Malaysia's manufacturing PMI dips in September

PETALING JAYA: The headline Nikkei Malaysia Manufacturing Purchasing Managers’ Index (PMI) – a composite single-figure indicator of manufacturing performance – dipped from 50.4 in August to 49.9 in September, after showing improvement for the first time in four months in August, on reduced new business orders that declined for the fifth successive month.

IHS Markit, which compiles the survey, however, said business conditions were largely unchanged. That said, the PMI average over the third quarter of 2017 as a whole was the highest since Q1’2015.

Firms that recorded a decrease in new orders commented on weak underlying demand. Meanwhile, new export orders declined following an expansion in August.

Manufacturing output rose further at the end of the third quarter. However, the rate of expansion was only fractional and softened from August’s six-month high.

Malaysian manufacturers continued to raise their staffing levels despite the ongoing decline in new work. The rate of employment growth was modest, but the second-fastest since October 2015. Evidently, there were sufficient resources to enable a timely completion of unfinished business, with backlogs decreasing for the fourth consecutive month.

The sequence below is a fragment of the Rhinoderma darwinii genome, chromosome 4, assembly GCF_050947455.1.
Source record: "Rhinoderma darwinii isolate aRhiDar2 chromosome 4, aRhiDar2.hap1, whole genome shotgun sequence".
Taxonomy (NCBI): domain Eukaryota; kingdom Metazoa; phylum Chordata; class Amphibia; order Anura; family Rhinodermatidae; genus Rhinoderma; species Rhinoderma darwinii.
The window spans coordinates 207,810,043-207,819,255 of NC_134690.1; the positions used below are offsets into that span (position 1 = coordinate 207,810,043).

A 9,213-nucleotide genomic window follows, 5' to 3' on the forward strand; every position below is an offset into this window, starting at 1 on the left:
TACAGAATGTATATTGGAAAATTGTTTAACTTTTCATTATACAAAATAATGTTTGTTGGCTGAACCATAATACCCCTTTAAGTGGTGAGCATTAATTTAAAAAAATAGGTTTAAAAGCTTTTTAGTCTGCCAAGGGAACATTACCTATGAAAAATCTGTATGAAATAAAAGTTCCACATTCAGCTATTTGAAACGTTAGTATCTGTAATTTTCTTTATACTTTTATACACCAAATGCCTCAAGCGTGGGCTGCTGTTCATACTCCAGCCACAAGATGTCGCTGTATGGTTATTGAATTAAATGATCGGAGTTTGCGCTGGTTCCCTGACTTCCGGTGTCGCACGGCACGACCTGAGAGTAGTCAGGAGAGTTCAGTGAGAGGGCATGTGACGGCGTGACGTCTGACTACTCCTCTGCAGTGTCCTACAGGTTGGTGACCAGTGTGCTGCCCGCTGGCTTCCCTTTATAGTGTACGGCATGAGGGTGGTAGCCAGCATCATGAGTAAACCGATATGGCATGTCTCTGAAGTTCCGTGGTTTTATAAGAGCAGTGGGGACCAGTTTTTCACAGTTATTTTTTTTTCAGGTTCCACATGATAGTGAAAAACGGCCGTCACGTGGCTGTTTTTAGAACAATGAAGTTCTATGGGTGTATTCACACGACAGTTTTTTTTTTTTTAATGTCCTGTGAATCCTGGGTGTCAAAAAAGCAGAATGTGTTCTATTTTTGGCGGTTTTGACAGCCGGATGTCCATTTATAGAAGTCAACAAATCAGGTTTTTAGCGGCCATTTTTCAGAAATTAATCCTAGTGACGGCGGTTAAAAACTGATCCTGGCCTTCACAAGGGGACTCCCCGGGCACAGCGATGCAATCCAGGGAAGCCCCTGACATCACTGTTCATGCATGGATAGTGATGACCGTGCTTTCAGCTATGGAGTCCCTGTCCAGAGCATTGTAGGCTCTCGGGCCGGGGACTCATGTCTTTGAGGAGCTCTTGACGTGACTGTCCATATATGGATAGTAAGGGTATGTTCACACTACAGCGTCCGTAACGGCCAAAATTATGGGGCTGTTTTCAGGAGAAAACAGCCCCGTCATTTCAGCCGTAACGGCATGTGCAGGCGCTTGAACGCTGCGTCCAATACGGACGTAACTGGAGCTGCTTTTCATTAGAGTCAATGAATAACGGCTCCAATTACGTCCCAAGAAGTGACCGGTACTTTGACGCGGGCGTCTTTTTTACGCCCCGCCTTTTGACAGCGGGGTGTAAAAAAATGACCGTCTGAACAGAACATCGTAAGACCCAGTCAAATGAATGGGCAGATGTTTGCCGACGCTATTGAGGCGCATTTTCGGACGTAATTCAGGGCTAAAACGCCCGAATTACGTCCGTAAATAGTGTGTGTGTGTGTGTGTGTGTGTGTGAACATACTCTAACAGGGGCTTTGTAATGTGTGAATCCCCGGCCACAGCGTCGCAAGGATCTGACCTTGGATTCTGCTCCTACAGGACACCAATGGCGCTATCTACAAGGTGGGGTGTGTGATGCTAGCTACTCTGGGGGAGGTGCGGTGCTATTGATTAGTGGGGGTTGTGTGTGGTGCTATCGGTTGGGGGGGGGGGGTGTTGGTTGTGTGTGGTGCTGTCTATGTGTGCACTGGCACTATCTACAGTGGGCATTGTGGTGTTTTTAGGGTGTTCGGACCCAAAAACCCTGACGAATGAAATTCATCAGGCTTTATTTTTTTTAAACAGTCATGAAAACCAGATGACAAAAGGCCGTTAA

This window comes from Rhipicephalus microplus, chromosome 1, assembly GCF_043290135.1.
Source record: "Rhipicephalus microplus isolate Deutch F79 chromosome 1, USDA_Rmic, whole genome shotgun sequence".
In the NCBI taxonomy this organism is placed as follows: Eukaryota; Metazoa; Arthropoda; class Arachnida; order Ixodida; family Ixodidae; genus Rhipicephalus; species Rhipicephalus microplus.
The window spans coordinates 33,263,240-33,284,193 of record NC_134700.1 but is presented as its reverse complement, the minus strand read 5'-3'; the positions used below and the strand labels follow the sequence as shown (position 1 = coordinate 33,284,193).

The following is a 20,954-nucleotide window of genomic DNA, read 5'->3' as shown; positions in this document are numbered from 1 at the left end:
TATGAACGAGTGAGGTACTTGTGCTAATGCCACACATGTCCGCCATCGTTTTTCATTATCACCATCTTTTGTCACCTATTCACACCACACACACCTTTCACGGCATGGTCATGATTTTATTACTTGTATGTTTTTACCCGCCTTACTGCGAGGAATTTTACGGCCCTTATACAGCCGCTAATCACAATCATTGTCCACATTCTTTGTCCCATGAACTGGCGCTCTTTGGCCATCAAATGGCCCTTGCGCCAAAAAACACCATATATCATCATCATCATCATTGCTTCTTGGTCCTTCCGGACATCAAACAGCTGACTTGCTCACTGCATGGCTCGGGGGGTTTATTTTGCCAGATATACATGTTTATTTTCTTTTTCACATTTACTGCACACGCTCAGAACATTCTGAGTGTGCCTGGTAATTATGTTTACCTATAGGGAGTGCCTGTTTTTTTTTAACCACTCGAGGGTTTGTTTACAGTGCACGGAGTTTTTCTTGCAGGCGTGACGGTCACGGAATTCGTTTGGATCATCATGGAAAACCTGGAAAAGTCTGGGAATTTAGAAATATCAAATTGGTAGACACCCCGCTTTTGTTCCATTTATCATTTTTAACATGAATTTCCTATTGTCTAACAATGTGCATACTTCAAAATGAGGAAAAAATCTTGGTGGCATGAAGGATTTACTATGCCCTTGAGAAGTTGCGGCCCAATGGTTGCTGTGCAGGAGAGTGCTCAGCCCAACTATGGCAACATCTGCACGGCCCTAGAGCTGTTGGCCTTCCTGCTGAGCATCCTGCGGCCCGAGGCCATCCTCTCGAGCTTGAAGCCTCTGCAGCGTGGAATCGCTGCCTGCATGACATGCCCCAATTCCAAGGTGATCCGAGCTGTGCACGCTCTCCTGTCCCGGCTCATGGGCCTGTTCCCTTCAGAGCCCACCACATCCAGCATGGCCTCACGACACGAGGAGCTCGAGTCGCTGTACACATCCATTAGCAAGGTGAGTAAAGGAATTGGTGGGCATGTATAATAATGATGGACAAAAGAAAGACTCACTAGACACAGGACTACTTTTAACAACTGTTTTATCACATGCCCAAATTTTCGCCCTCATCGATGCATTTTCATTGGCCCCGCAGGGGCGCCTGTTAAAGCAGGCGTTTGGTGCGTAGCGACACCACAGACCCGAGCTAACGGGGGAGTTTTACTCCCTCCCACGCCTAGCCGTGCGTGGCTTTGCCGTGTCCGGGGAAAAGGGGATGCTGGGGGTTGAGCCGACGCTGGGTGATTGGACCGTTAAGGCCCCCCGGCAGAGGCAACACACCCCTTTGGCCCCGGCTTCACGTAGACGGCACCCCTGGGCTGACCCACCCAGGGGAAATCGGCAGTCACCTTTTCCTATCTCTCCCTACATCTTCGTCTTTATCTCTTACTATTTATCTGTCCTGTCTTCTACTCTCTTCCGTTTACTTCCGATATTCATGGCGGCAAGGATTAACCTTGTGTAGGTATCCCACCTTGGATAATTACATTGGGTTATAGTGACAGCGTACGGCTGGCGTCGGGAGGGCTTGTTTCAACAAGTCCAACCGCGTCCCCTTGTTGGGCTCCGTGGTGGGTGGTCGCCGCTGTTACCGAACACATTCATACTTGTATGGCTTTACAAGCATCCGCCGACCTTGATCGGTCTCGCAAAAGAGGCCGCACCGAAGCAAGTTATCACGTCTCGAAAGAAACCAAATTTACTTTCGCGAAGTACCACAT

Firms faced sharp cost inflationary pressures due to a general rise in raw material prices. Reflecting higher cost burdens, firms raised their charges again in September. Rates of inflation for both input costs and selling prices quickened to the fastest since May.

Purchasing activity fell at a solid pace in response to lower sales volumes. As a consequence, stocks of purchases also declined. Delivery times shortened for the first time in seven months during September, albeit fractionally. The improvement in vendor performance reflected special requests for faster deliveries, according to survey respondents.

Stocks of finished goods declined for the sixth consecutive month during September, with panellists reporting efforts to streamline inventories.

Firms remained confident towards the 12-month outlook for output. Panellists commented on planned expansions and expected improvements in market demand.

Commenting on the Malaysian Manufacturing PMI survey data, Aashna Dodhia, economist at IHS Markit said: “The underlying indicators that signalled some signs of recovery in the manufacturing sector in August proved to be transitory as operating conditions were broadly unchanged in September. Weak demand contributed to reduced new business and only a fractional expansion in output. Moreover, there was a renewed decline in new export orders.

“On the bright side, employment rose for the third successive month. Over the third quarter of 2017 as a whole, the PMI showed the highest average since Q1’2015. IHS Markit forecasts industrial production growth of 4.6% in 2017.”